Begat, Bothered, Bewildered
By MAUREEN DOWD
Doing his stations of the Katrina cross, President Bush went for breakfast with Mayor Ray Nagin at Betsy’s Pancake House.
As Mr. Bush tried to squeeze past some tightly placed tables, a waitress, Joyce Labruzzo, teased him, saying, “Mr. President, are you going to turn your back on me?’’
“No ma’am,’’ he replied, with a laugh and a pause for effect. “Not again.”
It was a rare unguarded moment — showing that his towering Katrina failure is lodged somewhere in the front of his cerebral cortex — in a trip of staged, studiously happy settings, steering away from the wreckage of buildings and people so searing for anyone who loved the saucy and sauce-laden New Orleans of old.
W.’s anniversary contrition for the cameras was a more elaborate version of his famous Air Force One flyover a year ago, when he had to be shown a DVD of angry news coverage of apartheid suffering here before he belatedly and grudgingly broke off his five-week Crawford vacation.
In an interview on the Upper Ninth Ward’s desolate North Dorgenois Street, the president told NBC’s Brian Williams that, besides Camus, he had recently read a book on the Battle of New Orleans and “three Shakespeares.” A White House aide said one of them was “Hamlet.”
What could be more fitting? A prince who dithers instead of acting and then acts precipitously at the wrong moment, not paying attention when someone vulnerable drowns.
The president bristled when the anchor asked about criticism that his inept response had to do with a “patrician upbringing” and about whether he was asking the country to sacrifice enough. “Americans are sacrificing,” he said. “We pay a lot of taxes.”
The last two days in Mississippi and New Orleans were W.’s play within the play. He took the role of the empathetic and engaged chief executive, rallying resources to save the Gulf Coast, even as the larger lens showed a sad picture of American communities that are still decrepit and hurting, while the Bush administration’s billions flow to reconstructing — or rather not reconstructing — Iraq.
You longed for this Crawford Hamlet to just go out there and say, “This just isn’t good enough.”
Instead, he gritted his teeth and put on his blandly optimistic cheerleader-in-chief role and talked about restoring “the soul’’ of New Orleans. It always makes me nervous when W. does soul talk.
He was brazen enough to pose as the man of action even in a city ruined by his initial and continuing inaction. “I’ve been on the levees,’’ he told a crowd at a high school here yesterday. “I’ve seen these good folks working.’’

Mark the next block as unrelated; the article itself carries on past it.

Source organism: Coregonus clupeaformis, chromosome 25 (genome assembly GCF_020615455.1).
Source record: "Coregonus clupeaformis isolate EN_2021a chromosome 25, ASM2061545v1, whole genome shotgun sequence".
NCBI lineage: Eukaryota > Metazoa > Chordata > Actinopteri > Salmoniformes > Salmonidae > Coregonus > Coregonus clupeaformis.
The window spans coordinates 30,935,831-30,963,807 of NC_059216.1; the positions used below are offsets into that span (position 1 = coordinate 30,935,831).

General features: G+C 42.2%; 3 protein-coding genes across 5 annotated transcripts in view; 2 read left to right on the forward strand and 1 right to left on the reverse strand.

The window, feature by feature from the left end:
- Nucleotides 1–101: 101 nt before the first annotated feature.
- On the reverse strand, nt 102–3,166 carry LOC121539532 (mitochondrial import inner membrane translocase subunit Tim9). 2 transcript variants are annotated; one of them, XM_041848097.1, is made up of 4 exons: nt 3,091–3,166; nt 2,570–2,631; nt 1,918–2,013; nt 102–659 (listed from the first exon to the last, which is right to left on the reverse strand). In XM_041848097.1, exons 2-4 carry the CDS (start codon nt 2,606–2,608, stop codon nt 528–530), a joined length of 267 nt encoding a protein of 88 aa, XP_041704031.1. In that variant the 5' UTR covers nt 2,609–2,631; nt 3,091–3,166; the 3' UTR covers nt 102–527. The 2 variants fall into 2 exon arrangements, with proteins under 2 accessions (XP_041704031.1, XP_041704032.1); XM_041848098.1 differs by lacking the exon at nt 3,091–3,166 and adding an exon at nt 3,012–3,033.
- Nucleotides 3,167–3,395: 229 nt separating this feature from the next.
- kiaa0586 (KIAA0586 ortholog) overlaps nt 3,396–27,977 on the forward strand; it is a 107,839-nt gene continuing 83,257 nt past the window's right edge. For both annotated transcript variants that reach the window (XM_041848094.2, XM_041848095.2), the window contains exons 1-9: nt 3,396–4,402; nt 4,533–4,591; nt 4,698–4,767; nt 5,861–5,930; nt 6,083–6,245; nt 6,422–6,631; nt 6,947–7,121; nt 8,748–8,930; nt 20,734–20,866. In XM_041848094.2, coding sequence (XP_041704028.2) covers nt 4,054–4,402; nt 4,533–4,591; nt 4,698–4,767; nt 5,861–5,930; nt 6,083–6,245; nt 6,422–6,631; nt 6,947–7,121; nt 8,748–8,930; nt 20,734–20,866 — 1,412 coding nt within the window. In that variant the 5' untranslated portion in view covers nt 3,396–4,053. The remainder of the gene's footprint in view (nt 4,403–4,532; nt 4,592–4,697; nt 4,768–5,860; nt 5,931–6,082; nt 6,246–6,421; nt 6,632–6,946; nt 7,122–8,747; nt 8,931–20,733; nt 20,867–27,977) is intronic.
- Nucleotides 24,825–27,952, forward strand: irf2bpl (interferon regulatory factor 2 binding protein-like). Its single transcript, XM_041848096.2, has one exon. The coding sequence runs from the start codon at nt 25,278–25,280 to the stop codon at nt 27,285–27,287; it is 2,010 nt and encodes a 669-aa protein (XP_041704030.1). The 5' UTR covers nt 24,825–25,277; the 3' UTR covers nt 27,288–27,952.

He spoke to a small number of residents in the boiling sun before the one house that had been tidily restored in a blighted neighborhood in Biloxi. Outside the TV frame, there was a toilet on its side in the yard of a gutted house. On one fence spoke there was a child’s abandoned stuffed toy.
At a stop at a building company in Gulfport, Miss., he chirped biblically: “There will be a momentum, momentum will be gathered. Houses will begat jobs, jobs will begat houses.”
Douglas Brinkley, the New Orleans writer who recounted the history of the trellis of failure, Republican and Democratic, federal, state and local, in “The Great Deluge,’’ noted that Mr. Bush was merely “sweating bullets trying to get the visit over with.”
“In the Republican playbook, Katrina’s a loser,’’ he said.
Mr. Bush tells journalists he has been reading prodigiously, 53 books so far this year, with three bios of George Washington, two of Lincoln and one of Mao. He seems more attuned to his place in history and yet he doesn’t really seem to get that his presidency will be defined by rushing into one place too fast and not rushing into another fast enough.
He has let Dick Cheney and Rummy launch Category 5 attacks on critics of the war. Darth Vader reiterated his nutty pre-emption policy, and Rummy compared critics of Iraq to Chamberlains who appeased Hitler, noting that “once again we face similar challenges in efforts to confront the rising threat of a new type of fascism.”
Somebody needs to corner the defense chief and explain that it’s not that we don’t want to fight terrorism, it’s that we want to do it efficiently and effectively. Why is it necessary to scare the country, make false connections between an ill-conceived war and fighting terror, and demonize critics with outrageously careless historical references to Hitler and fascism?
W. needs to restore the soul, not merely of the Big Easy, but of the White House.